Although the plan projects a $160-million budgetary surplus based on revenue from ticket sales, sponsorships and licensing agreements, it got a cool reception from city analysts. City Administrative Officer Miguel Santana and Chief Legislative Analyst Sharon Tso issued a joint report Thursday night warning that the plan lacked evidence for its cost estimates. As a result, they wrote, “it is difficult to determine the fiscal impact and risk to the City of hosting the 2024 Games.”
Andrew Zimbalist, an economics professor at Smith College who has studied the financial risks to Olympic host cities, said L.A.'s plan appeared to underestimate some key expenses such as building an Olympic Village for 17,000 athletes on property near the L.A. River that currently serves as a rail hub for Union Pacific Corp. The plan sets the price of buying and developing the property at $1 billion.
“This sounds to me like a project that’s $2 or $3 billion, not $1 billion,” Zimbalist said, noting the potential costs of relocating a major train facility and converting the land from an industrial to a residential site.
On the whole, Zimbalist said, “It’s an interesting plan. It’s got potential. But it does have these risks. And when you take those risks, you have to ask, ‘What’s in it for us at the end of the day?’”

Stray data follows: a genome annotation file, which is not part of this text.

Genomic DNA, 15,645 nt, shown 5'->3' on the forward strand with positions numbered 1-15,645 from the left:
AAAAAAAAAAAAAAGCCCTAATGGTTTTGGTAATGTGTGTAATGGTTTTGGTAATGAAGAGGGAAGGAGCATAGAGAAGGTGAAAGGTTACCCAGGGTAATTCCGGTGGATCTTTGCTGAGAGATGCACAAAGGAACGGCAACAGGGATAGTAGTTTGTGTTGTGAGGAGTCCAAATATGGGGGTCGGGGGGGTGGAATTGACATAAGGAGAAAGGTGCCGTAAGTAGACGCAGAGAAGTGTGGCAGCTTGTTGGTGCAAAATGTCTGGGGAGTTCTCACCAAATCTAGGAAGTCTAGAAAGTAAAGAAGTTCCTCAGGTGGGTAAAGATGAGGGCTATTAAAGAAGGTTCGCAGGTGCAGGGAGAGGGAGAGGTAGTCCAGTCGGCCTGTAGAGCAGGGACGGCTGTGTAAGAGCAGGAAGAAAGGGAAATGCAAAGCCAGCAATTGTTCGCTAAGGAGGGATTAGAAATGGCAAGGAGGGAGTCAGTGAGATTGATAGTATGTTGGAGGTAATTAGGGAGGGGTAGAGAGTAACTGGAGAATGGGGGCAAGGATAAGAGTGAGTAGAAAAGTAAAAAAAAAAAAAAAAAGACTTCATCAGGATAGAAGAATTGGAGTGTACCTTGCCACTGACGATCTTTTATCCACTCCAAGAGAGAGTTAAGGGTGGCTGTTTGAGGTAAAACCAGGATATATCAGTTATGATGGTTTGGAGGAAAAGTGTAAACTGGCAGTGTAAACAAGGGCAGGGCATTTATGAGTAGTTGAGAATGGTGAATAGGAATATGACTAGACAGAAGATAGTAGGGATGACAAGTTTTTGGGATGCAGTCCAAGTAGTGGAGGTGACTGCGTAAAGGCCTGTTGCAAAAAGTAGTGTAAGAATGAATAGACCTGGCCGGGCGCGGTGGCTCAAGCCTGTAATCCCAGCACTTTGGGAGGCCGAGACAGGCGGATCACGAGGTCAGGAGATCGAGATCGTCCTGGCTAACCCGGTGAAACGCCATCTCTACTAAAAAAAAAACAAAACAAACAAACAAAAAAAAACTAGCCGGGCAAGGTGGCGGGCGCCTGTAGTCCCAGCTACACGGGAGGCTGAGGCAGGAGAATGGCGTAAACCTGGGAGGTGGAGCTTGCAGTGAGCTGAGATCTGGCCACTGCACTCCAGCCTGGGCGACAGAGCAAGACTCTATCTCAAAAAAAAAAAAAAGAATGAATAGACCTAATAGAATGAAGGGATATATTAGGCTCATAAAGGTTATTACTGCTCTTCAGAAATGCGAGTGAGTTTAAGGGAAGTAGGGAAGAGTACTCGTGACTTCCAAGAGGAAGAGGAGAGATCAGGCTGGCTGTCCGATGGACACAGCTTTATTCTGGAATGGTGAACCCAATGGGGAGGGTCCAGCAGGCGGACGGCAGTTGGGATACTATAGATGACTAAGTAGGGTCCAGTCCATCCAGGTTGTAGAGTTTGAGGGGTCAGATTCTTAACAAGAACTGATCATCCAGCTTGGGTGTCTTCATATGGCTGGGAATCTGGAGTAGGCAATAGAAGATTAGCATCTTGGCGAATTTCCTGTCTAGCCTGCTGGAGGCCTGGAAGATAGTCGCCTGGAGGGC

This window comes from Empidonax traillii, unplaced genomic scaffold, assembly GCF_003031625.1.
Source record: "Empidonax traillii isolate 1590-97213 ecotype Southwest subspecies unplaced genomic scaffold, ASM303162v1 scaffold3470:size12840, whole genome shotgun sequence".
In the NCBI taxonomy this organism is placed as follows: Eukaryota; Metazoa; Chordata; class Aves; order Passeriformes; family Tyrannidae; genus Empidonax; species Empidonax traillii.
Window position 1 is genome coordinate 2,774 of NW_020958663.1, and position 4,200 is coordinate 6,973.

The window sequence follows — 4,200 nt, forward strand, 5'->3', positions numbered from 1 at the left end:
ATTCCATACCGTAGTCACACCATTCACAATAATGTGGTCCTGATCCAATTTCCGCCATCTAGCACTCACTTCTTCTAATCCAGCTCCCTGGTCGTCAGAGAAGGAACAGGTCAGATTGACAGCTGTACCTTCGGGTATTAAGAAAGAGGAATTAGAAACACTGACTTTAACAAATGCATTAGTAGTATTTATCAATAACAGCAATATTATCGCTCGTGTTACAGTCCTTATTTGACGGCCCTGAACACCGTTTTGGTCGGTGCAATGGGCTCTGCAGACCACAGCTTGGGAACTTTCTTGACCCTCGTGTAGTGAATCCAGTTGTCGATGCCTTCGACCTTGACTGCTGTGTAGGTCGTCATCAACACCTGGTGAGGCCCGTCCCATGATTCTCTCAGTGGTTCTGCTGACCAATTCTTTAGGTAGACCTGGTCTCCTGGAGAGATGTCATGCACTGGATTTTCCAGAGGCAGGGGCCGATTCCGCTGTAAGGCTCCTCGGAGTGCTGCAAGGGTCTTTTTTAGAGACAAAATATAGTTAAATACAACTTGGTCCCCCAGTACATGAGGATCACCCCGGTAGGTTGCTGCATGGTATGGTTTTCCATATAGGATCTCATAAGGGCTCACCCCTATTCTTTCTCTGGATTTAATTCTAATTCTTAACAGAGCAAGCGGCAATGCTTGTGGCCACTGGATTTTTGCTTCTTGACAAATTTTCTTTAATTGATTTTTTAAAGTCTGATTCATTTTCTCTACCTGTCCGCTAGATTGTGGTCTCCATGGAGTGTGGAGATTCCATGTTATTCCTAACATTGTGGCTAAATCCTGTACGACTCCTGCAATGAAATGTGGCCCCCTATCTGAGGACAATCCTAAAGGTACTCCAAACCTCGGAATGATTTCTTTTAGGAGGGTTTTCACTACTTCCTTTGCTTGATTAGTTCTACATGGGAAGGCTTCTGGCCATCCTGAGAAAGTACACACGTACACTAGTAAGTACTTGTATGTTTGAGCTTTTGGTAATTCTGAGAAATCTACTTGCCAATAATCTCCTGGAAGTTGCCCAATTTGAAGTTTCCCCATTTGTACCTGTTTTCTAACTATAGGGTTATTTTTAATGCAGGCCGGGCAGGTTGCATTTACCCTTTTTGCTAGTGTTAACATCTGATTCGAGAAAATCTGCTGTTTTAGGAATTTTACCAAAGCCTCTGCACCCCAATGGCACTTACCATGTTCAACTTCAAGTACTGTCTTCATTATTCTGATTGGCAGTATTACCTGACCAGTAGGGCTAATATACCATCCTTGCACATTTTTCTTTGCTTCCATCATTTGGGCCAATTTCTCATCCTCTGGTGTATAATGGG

Former City Councilman Bob Ronka, who was among those who argued against a financial guarantee for the 1984 Games, said Angelenos’ opinions on the prospect of hosting the Olympics swing widely depending on whether taxpayer dollars are at risk. Initial polling showed local support for the 1984 Olympics at more than 70%, he said.
Yet public sentiment essentially reversed itself when the question of a guarantee against cost overruns was introduced: In 1978, 74% of L.A. voters approved Proposition N, a ballot initiative that forbade city officials from putting public money on the line for the Games.
A telephone survey that L.A.'s bid committee commissioned in October showed 77% support for hosting the 2024 Olympics. The IOC’s insistence that a host city cover budget shortfalls was not mentioned in any of the survey questions.
Ronka acknowledged that L.A. is in a different position as it pursues the 2024 Summer Games than it was 30 years ago. The city was the sole remaining bidder for the 1984 Olympics, giving it greater leverage in negotiations with the IOC.
By contrast, other cities bidding for the 2024 event include Rome and Paris. The latter city, which has not hosted the Olympics since 1924, is seen as particularly tough competition.
Jeff Millman, a spokesman for the LA24 committee headed by Garcetti and Wasserman, said that L.A.'s bid would be “dead on arrival” without a city guarantee to cover cost overruns.
At the end of the day, Ronka said, the risk of losing the chance to host the Olympics must be balanced against the risk to L.A.'s finances.
“You have to make a hard choice,” Ronka said. “Is it worth having the Olympics on those terms?”